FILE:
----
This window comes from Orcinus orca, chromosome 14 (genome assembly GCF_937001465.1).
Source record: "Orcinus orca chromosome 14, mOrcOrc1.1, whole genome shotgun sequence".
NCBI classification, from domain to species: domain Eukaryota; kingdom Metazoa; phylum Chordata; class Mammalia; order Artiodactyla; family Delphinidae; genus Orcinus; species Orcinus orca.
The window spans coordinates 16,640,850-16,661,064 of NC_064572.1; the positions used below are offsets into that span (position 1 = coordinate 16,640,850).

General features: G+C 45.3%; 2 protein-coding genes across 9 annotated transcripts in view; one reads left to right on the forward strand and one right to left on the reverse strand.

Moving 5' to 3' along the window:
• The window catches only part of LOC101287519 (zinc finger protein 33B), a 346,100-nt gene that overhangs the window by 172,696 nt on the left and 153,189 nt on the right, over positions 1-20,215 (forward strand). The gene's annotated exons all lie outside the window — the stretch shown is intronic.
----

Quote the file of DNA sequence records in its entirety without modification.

This window comes from Orcinus orca, chromosome 14 (genome assembly GCF_937001465.1).
Source record: "Orcinus orca chromosome 14, mOrcOrc1.1, whole genome shotgun sequence".
NCBI classification, from domain to species: domain Eukaryota; kingdom Metazoa; phylum Chordata; class Mammalia; order Artiodactyla; family Delphinidae; genus Orcinus; species Orcinus orca.
The window spans coordinates 16,640,850-16,661,064 of NC_064572.1; the positions used below are offsets into that span (position 1 = coordinate 16,640,850).

General features: G+C 45.3%; 2 protein-coding genes across 9 annotated transcripts in view; one reads left to right on the forward strand and one right to left on the reverse strand.

Moving 5' to 3' along the window:
• The window catches only part of LOC101287519 (zinc finger protein 33B), a 346,100-nt gene that overhangs the window by 172,696 nt on the left and 153,189 nt on the right, over positions 1-20,215 (forward strand). The gene's annotated exons all lie outside the window — the stretch shown is intronic.